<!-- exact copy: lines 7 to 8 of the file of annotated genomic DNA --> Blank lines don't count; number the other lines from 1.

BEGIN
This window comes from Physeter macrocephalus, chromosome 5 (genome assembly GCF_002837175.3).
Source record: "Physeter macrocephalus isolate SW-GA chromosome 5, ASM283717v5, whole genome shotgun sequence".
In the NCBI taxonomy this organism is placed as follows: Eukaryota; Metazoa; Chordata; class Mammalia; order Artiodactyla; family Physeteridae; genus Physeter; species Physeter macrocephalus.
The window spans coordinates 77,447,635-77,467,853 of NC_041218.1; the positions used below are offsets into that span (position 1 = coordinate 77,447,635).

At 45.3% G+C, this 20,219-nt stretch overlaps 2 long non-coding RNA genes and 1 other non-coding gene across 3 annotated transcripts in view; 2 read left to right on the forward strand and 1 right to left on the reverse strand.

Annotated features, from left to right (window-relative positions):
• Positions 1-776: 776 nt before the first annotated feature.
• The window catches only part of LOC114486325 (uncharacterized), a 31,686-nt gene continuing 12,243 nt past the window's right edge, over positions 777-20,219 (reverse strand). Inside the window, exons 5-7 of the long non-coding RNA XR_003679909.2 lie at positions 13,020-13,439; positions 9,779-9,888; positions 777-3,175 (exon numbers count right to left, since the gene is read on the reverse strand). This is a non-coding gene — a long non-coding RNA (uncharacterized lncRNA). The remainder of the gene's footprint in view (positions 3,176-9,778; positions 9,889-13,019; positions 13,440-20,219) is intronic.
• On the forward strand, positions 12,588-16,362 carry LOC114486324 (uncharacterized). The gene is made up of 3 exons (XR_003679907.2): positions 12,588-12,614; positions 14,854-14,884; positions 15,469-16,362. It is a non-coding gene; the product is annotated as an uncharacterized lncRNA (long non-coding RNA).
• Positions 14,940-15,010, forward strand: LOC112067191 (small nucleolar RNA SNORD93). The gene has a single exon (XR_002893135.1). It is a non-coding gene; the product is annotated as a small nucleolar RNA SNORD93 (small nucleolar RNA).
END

• Positions 1-776: 776 nt before the first annotated feature.
• The window catches only part of LOC114486325 (uncharacterized), a 31,686-nt gene continuing 12,243 nt past the window's right edge, over positions 777-20,219 (reverse strand). Inside the window, exons 5-7 of the long non-coding RNA XR_003679909.2 lie at positions 13,020-13,439; positions 9,779-9,888; positions 777-3,175 (exon numbers count right to left, since the gene is read on the reverse strand). This is a non-coding gene — a long non-coding RNA (uncharacterized lncRNA). The remainder of the gene's footprint in view (positions 3,176-9,778; positions 9,889-13,019; positions 13,440-20,219) is intronic.